This was the first Tom Clancy book I read, recommended by a co-worker. Thanks dude, you were right, techno-thrillers were indeed going to be a hot genre.
The Eye of the World by Robert Jordan
So not a fan of big books that year (1989), having been burned by big books for like two years prior. But one of my friends read this the day it was released in January 1990, and told me about it. I have the original first edition in soft cover.
Rite of Passage by Alexei_Panshin
This coming-of-age book really resonated with me, as the person who recommended it knew it would. I am a sucker for a protagonist who grows so much in a novel.
Later I learned this book was an ode to a proper education wrapped around a poke at Robert Heinlein.
Heh.
Real Knockouts: The Physical Feminism of Women’s Self-Defense by Martha McCaughey
I had been searching for a book like this for a long time, and then gave up. Then WHAM! A recommendation from an email group comes across my desk. And oh my gosh is it good.
It’s dry and academic. And perfect.
Guns, Germs and Steel by Jared Diamond
My former manager recommended this book at lunch. Very compelling and I used it as research material in the second novel I wrote. I had overdosed on non-fiction when it came out, and would have never picked it up without the nod from my very smart ex-boss.
Cracked Up to Be by Courtney Summers
I had given up on what seems like a huge swath of books in the teen market because of their pretentious formulization and epic FAIL characterization. It was like Judy Blume didn’t exist.
On Janet Reid’s blog I followed a link to her website and was hooked. Man, I just dig Courtney’s haunting, honest prose. When I grow up, I want to write dialog like Courtney.
Courtney is also a big sweetie-pie.
Monster Hunter International by Larry Correia
If you read enough libertarian gun nut blogs (and I say that with fondness!), you’ll eventually come across Larry’s website or a recommendation for MHI. Oh man, this ex-POD book was so good; Baen picked it up.
To the forgotten Libertarian Gun Nut™ who recommended this book, I salute you. This was the best book I read in 2008, easily. MHI is wrapped in bacon and coated in awesomesauce.
Thoughts on Seduction
Truth be told, I have read many books people of recommended to me, but really, there are only a select few I could honestly say, “no way would I have ever read that on my own.” I left those off my short list, which, of course, received edits for brevity.
Consequently, I recommend more than I receive. That is okay. I single handily made six people read Blackhawk Down before it was popular. Literally, I shoved the book in their face and said, “don’t talk to me unless you read this.”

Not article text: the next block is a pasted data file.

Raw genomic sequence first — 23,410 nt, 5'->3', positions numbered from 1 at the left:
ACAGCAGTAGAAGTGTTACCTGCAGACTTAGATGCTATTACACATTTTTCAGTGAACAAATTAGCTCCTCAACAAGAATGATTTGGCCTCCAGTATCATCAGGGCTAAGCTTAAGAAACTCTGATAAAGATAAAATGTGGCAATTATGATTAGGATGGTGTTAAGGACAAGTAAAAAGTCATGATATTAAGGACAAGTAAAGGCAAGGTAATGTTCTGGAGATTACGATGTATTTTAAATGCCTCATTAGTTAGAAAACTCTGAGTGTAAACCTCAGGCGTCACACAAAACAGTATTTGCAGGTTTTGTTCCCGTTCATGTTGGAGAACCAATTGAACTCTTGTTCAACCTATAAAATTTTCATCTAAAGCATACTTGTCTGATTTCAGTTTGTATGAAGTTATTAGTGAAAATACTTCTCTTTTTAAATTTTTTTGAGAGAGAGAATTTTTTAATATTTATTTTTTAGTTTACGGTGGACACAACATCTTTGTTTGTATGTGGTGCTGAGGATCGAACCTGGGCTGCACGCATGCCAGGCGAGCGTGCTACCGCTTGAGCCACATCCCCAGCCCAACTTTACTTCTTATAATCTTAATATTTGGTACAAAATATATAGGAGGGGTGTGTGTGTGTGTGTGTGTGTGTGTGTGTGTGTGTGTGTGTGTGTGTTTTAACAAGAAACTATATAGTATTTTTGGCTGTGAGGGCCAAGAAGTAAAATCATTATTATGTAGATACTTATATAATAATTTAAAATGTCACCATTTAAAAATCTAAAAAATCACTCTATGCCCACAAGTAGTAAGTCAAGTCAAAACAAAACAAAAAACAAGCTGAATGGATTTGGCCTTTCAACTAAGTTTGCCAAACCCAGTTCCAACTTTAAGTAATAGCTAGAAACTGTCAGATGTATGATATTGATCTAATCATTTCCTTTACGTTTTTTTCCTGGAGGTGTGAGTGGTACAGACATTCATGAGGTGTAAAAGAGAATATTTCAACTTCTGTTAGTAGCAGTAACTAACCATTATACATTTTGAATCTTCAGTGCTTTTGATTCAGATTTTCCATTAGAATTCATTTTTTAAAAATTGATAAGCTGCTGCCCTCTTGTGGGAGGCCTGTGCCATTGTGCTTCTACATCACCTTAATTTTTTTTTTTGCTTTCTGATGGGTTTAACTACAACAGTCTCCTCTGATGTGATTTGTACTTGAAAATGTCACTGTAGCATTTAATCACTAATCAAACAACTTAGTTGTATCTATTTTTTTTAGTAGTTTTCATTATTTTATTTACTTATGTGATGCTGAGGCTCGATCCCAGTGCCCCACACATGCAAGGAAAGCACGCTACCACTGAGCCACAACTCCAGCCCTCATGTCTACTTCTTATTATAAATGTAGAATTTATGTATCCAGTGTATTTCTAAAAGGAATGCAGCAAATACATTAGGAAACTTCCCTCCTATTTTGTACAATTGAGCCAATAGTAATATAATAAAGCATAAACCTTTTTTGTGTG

“But…”
“I said DON’T TALK TO ME!”
I depart with this little factoid. The rate of books I am reading by recommendation via word-of-mouth has increased dramatically. Reason? Social media. Blogs, Twitter, Facebook.
But we all know that.
Right? Right?!
What have you read by recommendation that you never would have noticed your own?

5 comments:

  1. Twilight. 2 years before it got popular.
    All the Sherrilyn Kenyon and JR Ward books. Oh, and the Sookie Stackhouse novels too.

    My friends have popular tastes, and so do I.

    ReplyDelete
  2. Believe it or not, Wuthering Heights. When I was a teenager my mother made a deal with me to get me to read it. And in the middle of it I was so terrified by everything it conjured up that I went to her and said "This book better have a happy ending!"
    Also, Shoeless Joe, and WP Kinsella in general and Graham Greene -- both via boyfriends. There's a whole post there in the subject of boyfriend/girlfriend-influenced reading.

    ReplyDelete
  3. It's funny, I haven't received a lot of book recommendations from friends. I think that a lot of my friends are not avid readers.... maybe I need new ones :-D

    I have received a number of good recommendations from Audible.com. I listen to a lot of books on audio, and based on what I have listened to, the website recommends other books.

    Most of what I read is mystery/thrillers. One of the surprising books that I read was Hitman by Lawrence Block. It was about the life of a hitman, but it wasn't about the killing. It was about his life. Very interesting.

    ReplyDelete
  4. Few days late, but I'm new to the party so you'll have to forgive me. Books that I've read on the suggestion of others. Both Twilight and Harry Potter (as with the blog I read these after they were popular, but only after family and friends badgered me relentlessly about them). The Sherrilyn Kenyon Dark Hunter series, as well as the Drizzt Do'Urden novels by R.A. Salvatore (these are actually the books that made me want to become a writer). And last but not least Salem's Lot by Stephen King.

    ReplyDelete